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Are Zombies Sucking the Life Out of Your Data Center?

Zombies in the Data Center can cost your organization hundreds of thousands of dollars, and all for no reason more than poor oversight. This cost can make it harder for IT to get more funding from the business, moreover, and that cycle can then make it harder for IT to stay on top of new business requirements. This article by Thor Olavsrud utilizes the insights of Paul Goodison, CEO of Cormant (and infrastructure management company). Goodison explains how just a 10 to 30 percent “dead server” status can cost a company $800,000 a year – and that’s a cost that no CIO can afford to ignore. But how can that kind of money just leave an organisation without anyone doing something about it? As Goodison explains: Goodison says zombies tend to happen for one of two reasons. The first is that a server is lightly commissioned by the business for a period of time and becomes a line item in a spreadsheet somewhere. Over time, the need for the application on that server goes away, but there is no tieback to any physical process to decommission it, or if the decommissioning process does take place, it is only partially completed. “The decom doesn’t happen because they’re not absolutely sure it’s the right server,” he says. “They say, ‘We’ll leave that one for now and come back to it.’ Then they never come back to it.”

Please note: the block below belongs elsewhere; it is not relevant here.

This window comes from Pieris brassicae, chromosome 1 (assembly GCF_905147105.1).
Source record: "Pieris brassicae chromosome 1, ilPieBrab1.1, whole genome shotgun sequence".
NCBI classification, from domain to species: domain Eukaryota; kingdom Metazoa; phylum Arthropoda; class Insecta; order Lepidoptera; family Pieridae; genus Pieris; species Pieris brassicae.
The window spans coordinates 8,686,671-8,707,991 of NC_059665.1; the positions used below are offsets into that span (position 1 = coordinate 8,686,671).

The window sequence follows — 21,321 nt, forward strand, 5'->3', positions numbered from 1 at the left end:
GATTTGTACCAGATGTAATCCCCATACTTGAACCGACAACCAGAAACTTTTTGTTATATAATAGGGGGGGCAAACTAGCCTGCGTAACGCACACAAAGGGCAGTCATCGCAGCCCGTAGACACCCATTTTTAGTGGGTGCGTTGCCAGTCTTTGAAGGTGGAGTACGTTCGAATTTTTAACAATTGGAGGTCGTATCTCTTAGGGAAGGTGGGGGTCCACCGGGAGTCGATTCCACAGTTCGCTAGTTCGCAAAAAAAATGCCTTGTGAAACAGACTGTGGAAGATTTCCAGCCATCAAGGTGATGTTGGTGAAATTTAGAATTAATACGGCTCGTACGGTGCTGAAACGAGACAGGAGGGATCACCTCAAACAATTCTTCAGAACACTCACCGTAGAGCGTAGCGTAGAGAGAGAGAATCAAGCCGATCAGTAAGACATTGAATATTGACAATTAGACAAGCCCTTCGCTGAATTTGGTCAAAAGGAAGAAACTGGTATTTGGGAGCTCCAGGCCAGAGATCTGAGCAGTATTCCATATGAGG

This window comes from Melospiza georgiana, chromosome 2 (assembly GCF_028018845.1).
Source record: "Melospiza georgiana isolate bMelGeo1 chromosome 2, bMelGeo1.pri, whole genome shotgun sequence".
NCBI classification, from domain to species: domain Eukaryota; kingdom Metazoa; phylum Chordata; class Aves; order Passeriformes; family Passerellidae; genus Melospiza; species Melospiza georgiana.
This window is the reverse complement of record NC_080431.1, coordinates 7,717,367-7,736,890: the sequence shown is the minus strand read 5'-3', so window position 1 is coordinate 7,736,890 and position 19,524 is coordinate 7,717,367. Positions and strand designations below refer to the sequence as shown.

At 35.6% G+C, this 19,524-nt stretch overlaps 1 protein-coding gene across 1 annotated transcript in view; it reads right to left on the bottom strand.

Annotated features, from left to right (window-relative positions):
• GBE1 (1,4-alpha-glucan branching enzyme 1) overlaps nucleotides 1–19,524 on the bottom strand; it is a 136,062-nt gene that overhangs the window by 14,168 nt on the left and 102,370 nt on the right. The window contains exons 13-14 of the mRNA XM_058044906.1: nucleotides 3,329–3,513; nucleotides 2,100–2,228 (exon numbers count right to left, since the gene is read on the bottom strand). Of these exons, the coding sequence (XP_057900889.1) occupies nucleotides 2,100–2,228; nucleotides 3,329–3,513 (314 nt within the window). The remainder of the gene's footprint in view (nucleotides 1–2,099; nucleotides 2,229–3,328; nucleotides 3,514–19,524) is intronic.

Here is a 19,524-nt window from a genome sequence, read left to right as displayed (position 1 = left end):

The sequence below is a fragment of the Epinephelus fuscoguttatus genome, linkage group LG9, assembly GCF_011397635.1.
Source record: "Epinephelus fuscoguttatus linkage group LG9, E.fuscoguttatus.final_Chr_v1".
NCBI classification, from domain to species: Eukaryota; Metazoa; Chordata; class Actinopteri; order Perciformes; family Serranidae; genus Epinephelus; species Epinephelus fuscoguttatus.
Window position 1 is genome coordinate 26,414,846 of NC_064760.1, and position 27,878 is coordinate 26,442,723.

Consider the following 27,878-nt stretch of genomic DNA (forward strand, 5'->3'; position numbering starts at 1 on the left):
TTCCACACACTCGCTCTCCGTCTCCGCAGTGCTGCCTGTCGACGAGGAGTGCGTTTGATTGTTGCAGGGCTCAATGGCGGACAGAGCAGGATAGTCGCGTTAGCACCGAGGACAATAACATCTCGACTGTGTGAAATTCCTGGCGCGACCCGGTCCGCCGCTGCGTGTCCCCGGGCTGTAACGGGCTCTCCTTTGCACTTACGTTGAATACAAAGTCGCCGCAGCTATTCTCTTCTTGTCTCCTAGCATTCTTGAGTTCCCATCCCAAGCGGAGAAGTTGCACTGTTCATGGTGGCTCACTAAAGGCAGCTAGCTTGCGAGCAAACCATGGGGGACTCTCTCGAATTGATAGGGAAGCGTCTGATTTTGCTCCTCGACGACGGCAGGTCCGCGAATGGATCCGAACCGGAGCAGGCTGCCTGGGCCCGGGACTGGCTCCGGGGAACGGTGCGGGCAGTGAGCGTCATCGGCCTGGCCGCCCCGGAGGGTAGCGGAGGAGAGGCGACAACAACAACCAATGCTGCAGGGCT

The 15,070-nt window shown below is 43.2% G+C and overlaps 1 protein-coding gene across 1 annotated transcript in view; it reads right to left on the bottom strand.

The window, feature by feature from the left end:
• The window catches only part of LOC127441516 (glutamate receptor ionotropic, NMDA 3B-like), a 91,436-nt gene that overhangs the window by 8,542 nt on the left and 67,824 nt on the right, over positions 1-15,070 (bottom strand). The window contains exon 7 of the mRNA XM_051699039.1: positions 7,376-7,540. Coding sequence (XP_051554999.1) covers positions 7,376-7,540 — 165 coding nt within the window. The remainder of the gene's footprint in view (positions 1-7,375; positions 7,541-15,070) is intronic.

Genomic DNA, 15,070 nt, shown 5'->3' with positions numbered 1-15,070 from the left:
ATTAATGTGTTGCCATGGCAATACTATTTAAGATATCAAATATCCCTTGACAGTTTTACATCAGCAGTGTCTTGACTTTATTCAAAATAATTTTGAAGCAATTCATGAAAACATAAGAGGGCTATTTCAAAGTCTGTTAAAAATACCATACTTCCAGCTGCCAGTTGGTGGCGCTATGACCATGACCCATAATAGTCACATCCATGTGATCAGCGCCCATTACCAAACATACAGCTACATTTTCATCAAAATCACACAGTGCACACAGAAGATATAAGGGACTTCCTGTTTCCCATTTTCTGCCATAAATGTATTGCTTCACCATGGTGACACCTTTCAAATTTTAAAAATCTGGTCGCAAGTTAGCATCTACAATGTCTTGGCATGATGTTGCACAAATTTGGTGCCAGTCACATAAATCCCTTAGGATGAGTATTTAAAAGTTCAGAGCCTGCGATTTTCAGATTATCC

The first step is getting the data center under control: documentation of physical equipment, records of network data, and connections are the key to knowing what is being used and what is not. Next, perform analyzing logical information like power draw, CPU utilization, and network traffic. These can help you find out which servers are a zombie and allow you to decommission them, saving money.

About Richard Wood

Richard Wood has been the publisher of CAI's Accelerating IT Success newsletter since its inception in 2011. A Marketing Major at Cal Poly Pomona he has been working with Computer Aid since 2001. He can be reached at richard_wood@compaid.com

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